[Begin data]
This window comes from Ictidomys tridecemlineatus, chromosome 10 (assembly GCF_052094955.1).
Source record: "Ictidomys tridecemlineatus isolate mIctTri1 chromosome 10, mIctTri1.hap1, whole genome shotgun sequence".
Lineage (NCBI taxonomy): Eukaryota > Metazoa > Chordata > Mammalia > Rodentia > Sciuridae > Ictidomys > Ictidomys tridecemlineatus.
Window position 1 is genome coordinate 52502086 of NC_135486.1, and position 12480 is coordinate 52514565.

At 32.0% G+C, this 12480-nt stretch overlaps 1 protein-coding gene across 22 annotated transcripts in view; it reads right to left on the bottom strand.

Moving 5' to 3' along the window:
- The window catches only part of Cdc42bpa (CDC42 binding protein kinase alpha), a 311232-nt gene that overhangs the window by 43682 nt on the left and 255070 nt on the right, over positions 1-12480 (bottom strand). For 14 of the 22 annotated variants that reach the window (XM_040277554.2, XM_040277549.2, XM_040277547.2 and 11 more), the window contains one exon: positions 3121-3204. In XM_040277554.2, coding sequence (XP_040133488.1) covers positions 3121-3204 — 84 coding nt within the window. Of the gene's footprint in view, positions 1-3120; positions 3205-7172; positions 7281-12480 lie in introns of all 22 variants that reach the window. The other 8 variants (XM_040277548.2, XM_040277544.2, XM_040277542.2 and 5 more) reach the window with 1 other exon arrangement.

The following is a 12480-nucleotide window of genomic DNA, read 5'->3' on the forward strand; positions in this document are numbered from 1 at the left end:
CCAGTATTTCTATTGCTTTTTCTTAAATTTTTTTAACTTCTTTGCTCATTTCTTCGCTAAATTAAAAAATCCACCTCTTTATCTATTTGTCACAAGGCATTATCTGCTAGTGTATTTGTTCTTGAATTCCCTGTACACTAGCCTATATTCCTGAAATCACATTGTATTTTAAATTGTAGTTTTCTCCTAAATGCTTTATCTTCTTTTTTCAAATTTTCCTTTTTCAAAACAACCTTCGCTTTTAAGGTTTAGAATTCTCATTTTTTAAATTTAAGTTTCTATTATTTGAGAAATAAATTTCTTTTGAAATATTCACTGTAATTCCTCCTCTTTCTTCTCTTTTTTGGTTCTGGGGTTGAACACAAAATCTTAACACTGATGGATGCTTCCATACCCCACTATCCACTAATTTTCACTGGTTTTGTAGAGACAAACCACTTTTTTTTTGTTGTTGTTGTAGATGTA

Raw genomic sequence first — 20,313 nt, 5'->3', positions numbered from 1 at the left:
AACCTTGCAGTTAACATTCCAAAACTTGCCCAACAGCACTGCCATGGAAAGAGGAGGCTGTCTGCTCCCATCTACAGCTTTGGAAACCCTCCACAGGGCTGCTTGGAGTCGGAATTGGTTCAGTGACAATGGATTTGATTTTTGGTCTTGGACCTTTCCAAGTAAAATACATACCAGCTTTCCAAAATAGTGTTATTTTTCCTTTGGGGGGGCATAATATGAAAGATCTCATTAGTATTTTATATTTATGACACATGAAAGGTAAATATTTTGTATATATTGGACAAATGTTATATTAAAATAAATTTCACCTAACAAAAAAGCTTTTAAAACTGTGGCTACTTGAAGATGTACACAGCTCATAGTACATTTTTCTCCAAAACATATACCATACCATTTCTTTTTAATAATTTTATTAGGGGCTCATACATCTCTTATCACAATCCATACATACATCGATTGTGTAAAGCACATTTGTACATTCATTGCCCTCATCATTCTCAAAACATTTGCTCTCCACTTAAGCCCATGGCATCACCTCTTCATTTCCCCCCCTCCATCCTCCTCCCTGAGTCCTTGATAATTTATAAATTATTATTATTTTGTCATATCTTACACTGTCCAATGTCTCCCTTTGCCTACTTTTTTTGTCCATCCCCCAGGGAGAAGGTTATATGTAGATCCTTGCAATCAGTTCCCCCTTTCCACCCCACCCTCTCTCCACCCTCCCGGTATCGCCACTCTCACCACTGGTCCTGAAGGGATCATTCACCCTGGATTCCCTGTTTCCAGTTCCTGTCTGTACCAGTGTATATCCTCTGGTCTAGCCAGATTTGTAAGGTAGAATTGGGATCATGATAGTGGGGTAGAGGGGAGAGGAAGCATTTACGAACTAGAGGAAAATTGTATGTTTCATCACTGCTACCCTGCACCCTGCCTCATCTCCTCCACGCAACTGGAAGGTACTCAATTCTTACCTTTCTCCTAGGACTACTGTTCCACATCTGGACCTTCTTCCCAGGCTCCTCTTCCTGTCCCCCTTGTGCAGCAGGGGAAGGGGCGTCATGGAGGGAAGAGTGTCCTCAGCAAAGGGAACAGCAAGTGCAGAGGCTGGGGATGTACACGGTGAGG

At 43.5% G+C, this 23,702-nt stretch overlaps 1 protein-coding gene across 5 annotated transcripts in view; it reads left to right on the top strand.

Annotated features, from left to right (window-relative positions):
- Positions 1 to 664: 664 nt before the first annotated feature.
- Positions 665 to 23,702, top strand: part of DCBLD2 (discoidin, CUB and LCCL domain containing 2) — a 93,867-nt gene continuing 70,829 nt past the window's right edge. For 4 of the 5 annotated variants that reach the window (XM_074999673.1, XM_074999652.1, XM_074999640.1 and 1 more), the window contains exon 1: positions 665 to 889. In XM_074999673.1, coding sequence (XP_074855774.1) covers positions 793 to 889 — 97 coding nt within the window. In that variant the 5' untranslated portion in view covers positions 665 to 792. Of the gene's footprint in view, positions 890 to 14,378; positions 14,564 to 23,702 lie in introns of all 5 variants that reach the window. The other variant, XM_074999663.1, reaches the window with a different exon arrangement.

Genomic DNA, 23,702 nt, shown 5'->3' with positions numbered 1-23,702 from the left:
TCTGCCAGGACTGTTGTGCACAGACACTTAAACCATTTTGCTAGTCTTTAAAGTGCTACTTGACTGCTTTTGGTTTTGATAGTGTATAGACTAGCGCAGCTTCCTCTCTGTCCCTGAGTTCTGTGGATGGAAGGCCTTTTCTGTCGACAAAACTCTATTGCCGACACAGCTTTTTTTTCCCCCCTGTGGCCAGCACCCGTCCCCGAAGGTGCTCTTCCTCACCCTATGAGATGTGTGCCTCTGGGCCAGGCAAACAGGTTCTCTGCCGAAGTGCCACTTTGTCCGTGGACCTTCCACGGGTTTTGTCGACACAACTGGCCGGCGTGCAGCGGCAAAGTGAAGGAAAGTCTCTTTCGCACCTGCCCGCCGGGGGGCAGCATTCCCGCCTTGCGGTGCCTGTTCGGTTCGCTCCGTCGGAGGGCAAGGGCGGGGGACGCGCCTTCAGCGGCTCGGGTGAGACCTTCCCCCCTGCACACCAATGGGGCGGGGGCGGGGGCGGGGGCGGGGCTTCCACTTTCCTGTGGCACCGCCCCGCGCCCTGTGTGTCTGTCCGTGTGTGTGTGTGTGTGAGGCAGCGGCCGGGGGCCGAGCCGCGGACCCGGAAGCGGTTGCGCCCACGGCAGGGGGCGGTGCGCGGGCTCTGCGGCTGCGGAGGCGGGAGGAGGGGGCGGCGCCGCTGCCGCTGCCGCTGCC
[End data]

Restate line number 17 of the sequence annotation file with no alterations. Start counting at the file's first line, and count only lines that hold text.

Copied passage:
TCTGCCAGGACTGTTGTGCACAGACACTTAAACCATTTTGCTAGTCTTTAAAGTGCTACTTGACTGCTTTTGGTTTTGATAGTGTATAGACTAGCGCAGCTTCCTCTCTGTCCCTGAGTTCTGTGGATGGAAGGCCTTTTCTGTCGACAAAACTCTATTGCCGACACAGCTTTTTTTTCCCCCCTGTGGCCAGCACCCGTCCCCGAAGGTGCTCTTCCTCACCCTATGAGATGTGTGCCTCTGGGCCAGGCAAACAGGTTCTCTGCCGAAGTGCCACTTTGTCCGTGGACCTTCCACGGGTTTTGTCGACACAACTGGCCGGCGTGCAGCGGCAAAGTGAAGGAAAGTCTCTTTCGCACCTGCCCGCCGGGGGGCAGCATTCCCGCCTTGCGGTGCCTGTTCGGTTCGCTCCGTCGGAGGGCAAGGGCGGGGGACGCGCCTTCAGCGGCTCGGGTGAGACCTTCCCCCCTGCACACCAATGGGGCGGGGGCGGGGGCGGGGGCGGGGCTTCCACTTTCCTGTGGCACCGCCCCGCGCCCTGTGTGTCTGTCCGTGTGTGTGTGTGTGTGAGGCAGCGGCCGGGGGCCGAGCCGCGGACCCGGAAGCGGTTGCGCCCACGGCAGGGGGCGGTGCGCGGGCTCTGCGGCTGCGGAGGCGGGAGGAGGGGGCGGCGCCGCTGCCGCTGCCGCTGCC